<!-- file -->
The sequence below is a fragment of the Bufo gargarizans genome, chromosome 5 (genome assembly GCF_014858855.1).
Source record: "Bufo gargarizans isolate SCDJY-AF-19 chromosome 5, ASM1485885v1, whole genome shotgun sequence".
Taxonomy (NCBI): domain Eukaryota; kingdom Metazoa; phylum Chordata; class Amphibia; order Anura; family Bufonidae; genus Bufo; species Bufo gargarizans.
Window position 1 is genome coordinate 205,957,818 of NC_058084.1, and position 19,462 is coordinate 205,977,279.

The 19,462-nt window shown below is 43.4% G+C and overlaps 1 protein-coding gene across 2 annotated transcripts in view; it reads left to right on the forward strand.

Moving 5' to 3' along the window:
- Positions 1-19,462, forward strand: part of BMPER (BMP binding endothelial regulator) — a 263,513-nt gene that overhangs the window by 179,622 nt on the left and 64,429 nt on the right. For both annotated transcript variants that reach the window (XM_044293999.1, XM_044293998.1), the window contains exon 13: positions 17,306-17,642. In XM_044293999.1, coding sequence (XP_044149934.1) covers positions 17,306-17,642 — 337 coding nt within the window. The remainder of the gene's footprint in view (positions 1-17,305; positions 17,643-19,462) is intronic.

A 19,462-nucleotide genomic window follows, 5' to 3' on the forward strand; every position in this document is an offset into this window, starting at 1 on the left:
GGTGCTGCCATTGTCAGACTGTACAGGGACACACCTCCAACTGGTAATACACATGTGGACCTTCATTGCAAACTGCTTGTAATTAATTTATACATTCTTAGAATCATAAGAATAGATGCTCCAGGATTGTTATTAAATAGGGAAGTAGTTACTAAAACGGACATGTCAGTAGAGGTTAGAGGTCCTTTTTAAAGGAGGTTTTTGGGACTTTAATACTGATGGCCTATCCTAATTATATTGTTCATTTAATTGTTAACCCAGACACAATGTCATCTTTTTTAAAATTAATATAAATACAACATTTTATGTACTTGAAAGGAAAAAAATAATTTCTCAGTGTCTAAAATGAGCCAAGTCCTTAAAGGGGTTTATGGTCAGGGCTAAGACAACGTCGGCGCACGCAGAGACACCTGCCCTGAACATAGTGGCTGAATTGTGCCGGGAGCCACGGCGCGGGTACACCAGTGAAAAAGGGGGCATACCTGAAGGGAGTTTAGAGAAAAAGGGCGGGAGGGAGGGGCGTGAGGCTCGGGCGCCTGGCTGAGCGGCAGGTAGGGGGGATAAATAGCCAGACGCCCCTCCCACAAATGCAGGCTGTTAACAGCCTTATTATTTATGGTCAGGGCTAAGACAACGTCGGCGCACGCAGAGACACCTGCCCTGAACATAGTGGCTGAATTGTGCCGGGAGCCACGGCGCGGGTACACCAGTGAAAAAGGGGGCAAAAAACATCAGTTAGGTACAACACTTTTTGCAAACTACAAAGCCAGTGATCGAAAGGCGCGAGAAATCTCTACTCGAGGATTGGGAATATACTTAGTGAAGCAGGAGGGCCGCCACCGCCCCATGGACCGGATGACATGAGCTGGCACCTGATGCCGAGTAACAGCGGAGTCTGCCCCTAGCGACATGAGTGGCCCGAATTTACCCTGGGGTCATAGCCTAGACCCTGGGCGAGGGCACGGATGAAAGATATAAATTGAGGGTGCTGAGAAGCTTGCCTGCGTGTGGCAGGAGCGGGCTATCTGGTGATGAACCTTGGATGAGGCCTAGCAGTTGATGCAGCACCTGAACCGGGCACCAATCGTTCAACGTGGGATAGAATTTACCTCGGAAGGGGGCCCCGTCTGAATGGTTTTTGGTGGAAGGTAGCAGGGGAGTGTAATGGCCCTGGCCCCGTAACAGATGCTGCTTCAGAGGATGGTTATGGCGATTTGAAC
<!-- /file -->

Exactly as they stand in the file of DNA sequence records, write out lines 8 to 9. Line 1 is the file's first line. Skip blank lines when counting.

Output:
A 19,462-nucleotide genomic window follows, 5' to 3' on the forward strand; every position in this document is an offset into this window, starting at 1 on the left:
GGTGCTGCCATTGTCAGACTGTACAGGGACACACCTCCAACTGGTAATACACATGTGGACCTTCATTGCAAACTGCTTGTAATTAATTTATACATTCTTAGAATCATAAGAATAGATGCTCCAGGATTGTTATTAAATAGGGAAGTAGTTACTAAAACGGACATGTCAGTAGAGGTTAGAGGTCCTTTTTAAAGGAGGTTTTTGGGACTTTAATACTGATGGCCTATCCTAATTATATTGTTCATTTAATTGTTAACCCAGACACAATGTCATCTTTTTTAAAATTAATATAAATACAACATTTTATGTACTTGAAAGGAAAAAAATAATTTCTCAGTGTCTAAAATGAGCCAAGTCCTTAAAGGGGTTTATGGTCAGGGCTAAGACAACGTCGGCGCACGCAGAGACACCTGCCCTGAACATAGTGGCTGAATTGTGCCGGGAGCCACGGCGCGGGTACACCAGTGAAAAAGGGGGCATACCTGAAGGGAGTTTAGAGAAAAAGGGCGGGAGGGAGGGGCGTGAGGCTCGGGCGCCTGGCTGAGCGGCAGGTAGGGGGGATAAATAGCCAGACGCCCCTCCCACAAATGCAGGCTGTTAACAGCCTTATTATTTATGGTCAGGGCTAAGACAACGTCGGCGCACGCAGAGACACCTGCCCTGAACATAGTGGCTGAATTGTGCCGGGAGCCACGGCGCGGGTACACCAGTGAAAAAGGGGGCAAAAAACATCAGTTAGGTACAACACTTTTTGCAAACTACAAAGCCAGTGATCGAAAGGCGCGAGAAATCTCTACTCGAGGATTGGGAATATACTTAGTGAAGCAGGAGGGCCGCCACCGCCCCATGGACCGGATGACATGAGCTGGCACCTGATGCCGAGTAACAGCGGAGTCTGCCCCTAGCGACATGAGTGGCCCGAATTTACCCTGGGGTCATAGCCTAGACCCTGGGCGAGGGCACGGATGAAAGATATAAATTGAGGGTGCTGAGAAGCTTGCCTGCGTGTGGCAGGAGCGGGCTATCTGGTGATGAACCTTGGATGAGGCCTAGCAGTTGATGCAGCACCTGAACCGGGCACCAATCGTTCAACGTGGGATAGAATTTACCTCGGAAGGGGGCCCCGTCTGAATGGTTTTTGGTGGAAGGTAGCAGGGGAGTGTAATGGCCCTGGCCCCGTAACAGATGCTGCTTCAGAGGATGGTTATGGCGATTTGAAC